I think every cook has their own method for determining whether their meat is done. Does the meat separate from the bones? Is it oozing bloody juices? does a knife slide in easily? Is it pink in the middle? Can you pull the leg off the bird easily? The problem is that these methods are a bit… imprecise. How much force do you need to pull the leg off? A guy might do this more easily than a girl. How pink is too pink? What is “easily”?
Well, the easy way to eliminate the guesswork is with a meat thermometer. The USDA has come up with a list of safe cooking temperatures for a whole series of meats, fish and poultry types (copied below).
|Category||Food||Temperature (°F)||Rest Time|
|Ground Meat & Meat Mixtures||Beef, Pork, Veal, Lamb||160||None|
|Fresh Beef, Veal, Lamb||Steaks, roasts, chops||145||3 minutes|
|Poultry||Chicken & Turkey, whole||165||None|
|Poultry breasts, roasts||165||None|
|Poultry thighs, legs, wings||165||None|
|Duck & Goose||165||None|
|Stuffing (cooked alone or in bird)||165||None|
|Pork and Ham||Fresh pork||145||3 minutes|
|Fresh ham (raw)||145||3 minutes|
|Precooked ham (to reheat)||140||None|
|Eggs & Egg Dishes||Eggs||Cook until yolk and white are firm||None|
|Leftovers & Casseroles||Leftovers||165||None|
|Seafood||Fin Fish||145 or cook until flesh is opaque and separates easily with a fork.||None|
|Shrimp, lobster, and crabs||Cook until flesh is pearly and opaque.||None|
|Clams, oysters, and mussels||Cook until shells open during cooking.||None|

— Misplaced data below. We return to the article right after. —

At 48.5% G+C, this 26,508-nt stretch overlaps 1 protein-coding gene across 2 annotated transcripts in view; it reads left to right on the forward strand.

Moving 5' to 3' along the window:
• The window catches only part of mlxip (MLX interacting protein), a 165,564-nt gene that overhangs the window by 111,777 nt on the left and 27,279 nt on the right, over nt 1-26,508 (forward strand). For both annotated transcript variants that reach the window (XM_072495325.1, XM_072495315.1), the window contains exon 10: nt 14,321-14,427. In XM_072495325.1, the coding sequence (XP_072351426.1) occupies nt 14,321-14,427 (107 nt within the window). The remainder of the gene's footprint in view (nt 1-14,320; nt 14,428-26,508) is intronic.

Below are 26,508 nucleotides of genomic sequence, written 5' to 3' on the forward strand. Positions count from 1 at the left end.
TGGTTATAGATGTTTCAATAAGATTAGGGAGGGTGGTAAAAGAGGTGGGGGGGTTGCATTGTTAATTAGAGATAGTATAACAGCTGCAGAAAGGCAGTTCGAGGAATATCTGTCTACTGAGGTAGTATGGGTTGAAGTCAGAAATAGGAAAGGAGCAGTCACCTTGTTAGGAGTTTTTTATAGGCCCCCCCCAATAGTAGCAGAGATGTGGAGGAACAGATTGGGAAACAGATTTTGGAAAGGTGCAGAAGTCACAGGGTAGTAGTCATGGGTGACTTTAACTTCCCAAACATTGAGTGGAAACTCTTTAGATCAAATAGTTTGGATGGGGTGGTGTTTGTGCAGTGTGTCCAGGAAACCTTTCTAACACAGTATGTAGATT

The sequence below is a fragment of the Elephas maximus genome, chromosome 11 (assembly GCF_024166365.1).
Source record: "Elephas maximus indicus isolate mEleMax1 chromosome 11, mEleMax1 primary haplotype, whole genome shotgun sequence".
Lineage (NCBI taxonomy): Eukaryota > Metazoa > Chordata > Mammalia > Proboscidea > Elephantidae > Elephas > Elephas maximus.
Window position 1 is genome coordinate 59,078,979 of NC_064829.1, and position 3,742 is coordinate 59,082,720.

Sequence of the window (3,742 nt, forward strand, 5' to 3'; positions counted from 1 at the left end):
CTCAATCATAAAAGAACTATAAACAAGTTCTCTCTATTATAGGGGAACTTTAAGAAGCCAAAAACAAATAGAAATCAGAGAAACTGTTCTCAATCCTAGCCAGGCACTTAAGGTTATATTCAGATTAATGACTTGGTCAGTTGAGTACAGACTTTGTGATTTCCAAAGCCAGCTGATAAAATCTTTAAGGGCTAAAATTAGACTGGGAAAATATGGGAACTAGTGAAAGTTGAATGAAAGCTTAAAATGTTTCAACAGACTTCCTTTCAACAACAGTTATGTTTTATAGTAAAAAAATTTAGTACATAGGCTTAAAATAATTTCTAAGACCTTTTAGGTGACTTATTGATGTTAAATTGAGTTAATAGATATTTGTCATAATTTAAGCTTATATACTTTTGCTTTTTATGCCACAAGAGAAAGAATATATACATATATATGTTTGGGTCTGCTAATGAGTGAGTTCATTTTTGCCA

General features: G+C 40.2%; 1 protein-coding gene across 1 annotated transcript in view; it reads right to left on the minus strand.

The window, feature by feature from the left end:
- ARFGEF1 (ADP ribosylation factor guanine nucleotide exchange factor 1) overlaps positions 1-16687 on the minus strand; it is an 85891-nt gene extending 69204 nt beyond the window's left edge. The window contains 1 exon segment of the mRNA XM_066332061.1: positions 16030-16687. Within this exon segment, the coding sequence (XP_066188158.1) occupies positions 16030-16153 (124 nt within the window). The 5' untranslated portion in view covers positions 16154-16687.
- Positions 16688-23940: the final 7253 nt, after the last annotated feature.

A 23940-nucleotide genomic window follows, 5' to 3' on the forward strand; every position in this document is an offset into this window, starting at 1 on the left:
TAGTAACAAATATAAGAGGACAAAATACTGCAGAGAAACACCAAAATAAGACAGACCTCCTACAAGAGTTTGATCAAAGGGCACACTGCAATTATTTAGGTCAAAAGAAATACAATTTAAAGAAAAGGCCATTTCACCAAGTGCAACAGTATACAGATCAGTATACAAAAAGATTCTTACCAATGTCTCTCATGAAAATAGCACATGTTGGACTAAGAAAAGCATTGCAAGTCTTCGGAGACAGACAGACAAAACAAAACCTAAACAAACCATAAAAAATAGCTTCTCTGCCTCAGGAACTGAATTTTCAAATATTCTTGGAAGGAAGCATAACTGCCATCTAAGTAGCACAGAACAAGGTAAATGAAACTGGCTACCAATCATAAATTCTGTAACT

|Scallops||Cook until flesh is milky white or opaque and firm.||None|
So why use a meat thermometer?
- You’re less likely to undercook your meat and get salmonellosis or other foodborne illnesses (especially important if you have young kids, are pregnant or fall into one of the other categories of vulnerable populations)
- You’re less likely to overcook your meat, so it’ll be more tasty and moist if you use a food safety thermometer.
- You can ask your cooking helpers to check the chicken without worrying (except about burns)
- No, you don’t lose cook credibility points for using a food thermometer.
Why not use a food thermometer? (Other than the obvious, which is that you just keep forgetting to buy one, like I did for quite some time). They’re pretty cheap ($10-20), and can last a while.
It’s worth noting that buying a cheep fridge thermometer is also a good idea; food kept above 41F is more likely to both spoil and grow pathogens if it’s contaminated.